Salvation Army Harbor Light
Substance Abuse Program for Deaf & Hard of Hearing People
This is Michigan’s only completely accessible in–patient program for people who are deaf and hard of hearing. The staff knows ASL. People stay at Harbor Light during treatment. The staff will help to find services and support in the home community after completion of the program.
(734) 457–4340 Voice
Addiction Recovery of the Deaf This program is in Illinois designed exclusively to meet the needs of adults who are deaf or hard of hearing and chemically dependent on drugs and/or alcohol.
Minnesota Chemical Dependency Program for Deaf and Hard of Hearing Individuals
This program offers treatment services for people who are deaf or hard of hearing. They also have videos and other materials including Dreams of Denial, a video featuring Deaf actors and An American Sign Language Interpretation of the 12 Steps. Click here to see some of the 12 step video clips above
National Deaf Academy
Adult and youth residential program, specializing in psychiatric and behavioral problems, including substance abuse.
(Information from the Sobercamp web page:
This camp is open to Deaf adults in recovery & their families. Morning workshops focus on sobriety maintenance and leadership skills.
The SoberCamp goals have always remained the same: Focus on personal recovery and spirituality, develop better personal relationships with loved ones, improve overall wellness, build a better recovery fellowship among Deaf and Hard of Hearing members and celebrate Sobriety.
For Registration Information & Scholarship, Contact Lisette Ortiz at:
Signs of Sobriety, Inc.
865 Lower Ferry Road, Suite B–12
Ewing, NJ 08628
Sounds of Sobriety (SOS) website
This is an active e–mail group for deaf and hard of hearing people who want to stop drinking. We are a group of recovering alcoholics that adhere to the 12 steps and 12 traditions of alcoholics anonymous, the 3rd tradition being the only requirement for membership is a desire to stop drinking. If you are a recovering alcoholic or think you might have a problem with alcohol you are more than welcome to join our group.
For more information or to join please contact:
Rick S. email@example.com
Ruth H. firstname.lastname@example.org
AA meetings are conducted online throughout the week. Hearing not required.
Online meetings, chat room, message boards, forums, blogs, support and fellowship. Your Online interactive Recovery Community, for the addicted and those who care about them.
Deaf Off Drugs and Alcohol offers Deaf 12 Step & support meetings led by Deaf facilitators.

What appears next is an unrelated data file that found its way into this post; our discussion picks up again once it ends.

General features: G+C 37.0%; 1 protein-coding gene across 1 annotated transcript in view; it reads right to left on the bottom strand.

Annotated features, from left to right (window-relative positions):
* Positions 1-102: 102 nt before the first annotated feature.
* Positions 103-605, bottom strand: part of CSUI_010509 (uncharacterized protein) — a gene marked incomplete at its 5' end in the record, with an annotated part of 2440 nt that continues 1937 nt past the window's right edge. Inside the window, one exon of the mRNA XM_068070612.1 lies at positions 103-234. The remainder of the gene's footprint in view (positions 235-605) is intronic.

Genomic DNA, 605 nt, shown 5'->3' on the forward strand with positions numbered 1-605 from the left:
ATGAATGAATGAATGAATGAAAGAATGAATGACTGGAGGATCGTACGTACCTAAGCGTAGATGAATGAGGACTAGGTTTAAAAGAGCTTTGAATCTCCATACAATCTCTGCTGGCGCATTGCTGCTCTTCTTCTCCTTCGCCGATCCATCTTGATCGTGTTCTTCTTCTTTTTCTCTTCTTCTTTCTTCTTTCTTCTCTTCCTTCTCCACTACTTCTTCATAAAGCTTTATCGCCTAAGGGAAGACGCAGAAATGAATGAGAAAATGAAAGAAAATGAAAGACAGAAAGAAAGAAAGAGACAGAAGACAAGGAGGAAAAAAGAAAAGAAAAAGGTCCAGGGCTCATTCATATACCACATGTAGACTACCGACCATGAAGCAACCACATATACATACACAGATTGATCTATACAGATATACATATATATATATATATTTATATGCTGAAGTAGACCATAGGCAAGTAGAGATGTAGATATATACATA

All you need is a computer with a web-cam, high-speed internet and an email account.
If interested, for more information, contact Mandie Roseberry:
(866) 326-4761 vp
(937) 222-2400 ext 239 v
AA Meeting Schedule
(Eastern Time, subtract 3 hours for Pacific time zone)
Sunday 6:00pm-7:00pm AA Women’s
Monday 4:00pm-5:00pm AA discussion
Wednesday 2:00pm-3:00pm AA discussion
Thursday 7:00pm-8:00pm AA discussion
Friday 9:00pm-10:00pm AA discussion
Questions about the AA meetings? Please e-mail Virginia at email@example.com
Make AA meetings more deaf and hard of hearing friendly
AA has published guidelines to assist AA meetings who wish to be open and accessible to people with hearing loss. These files may be downloaded below.
Signs for Change Newsletter
This FREE newsletter is written for Deaf people who are recovering. To receive this newsletter send an e-mail requesting Signs for Change, with your mailing address to: Deafhoh1@fairview.org
Journeys Through Recovery
Betty G. Miller, Ed.D., C.A.D.C.
(1998) 196 pages; soft cover
Deaf people recovering from alcohol and drug abuse face unique challenges. This book provides an in–depth look at substance abuse in the deaf community. The book includes anonymous personal narratives which bring these recovery issues to life.
These videos are ASL translations of AA literature. These may be ordered at the address below. Or you may borrow these videos from Michigan Association for Deaf and Hard of Hearing (MADHH).
- (VS-1) Alcoholics Anonymous (First 164 pages only - Big Book) in American Sign Language (ASL) - 5 volume set 1/2"-VHS $38.00
- (VS-3) Twelve Steps and Twelve Traditions in American Sign Language (ASL) - 5 volume set 1/2"-VHS $35.00
For orders or information:
General Service Office
PO Box 459
Grand Central Station
New York, NY 10163
Phone: Call the Order Entry Department weekdays from 8:00 AM to 4:45 PM (EST): (212) 870–3312.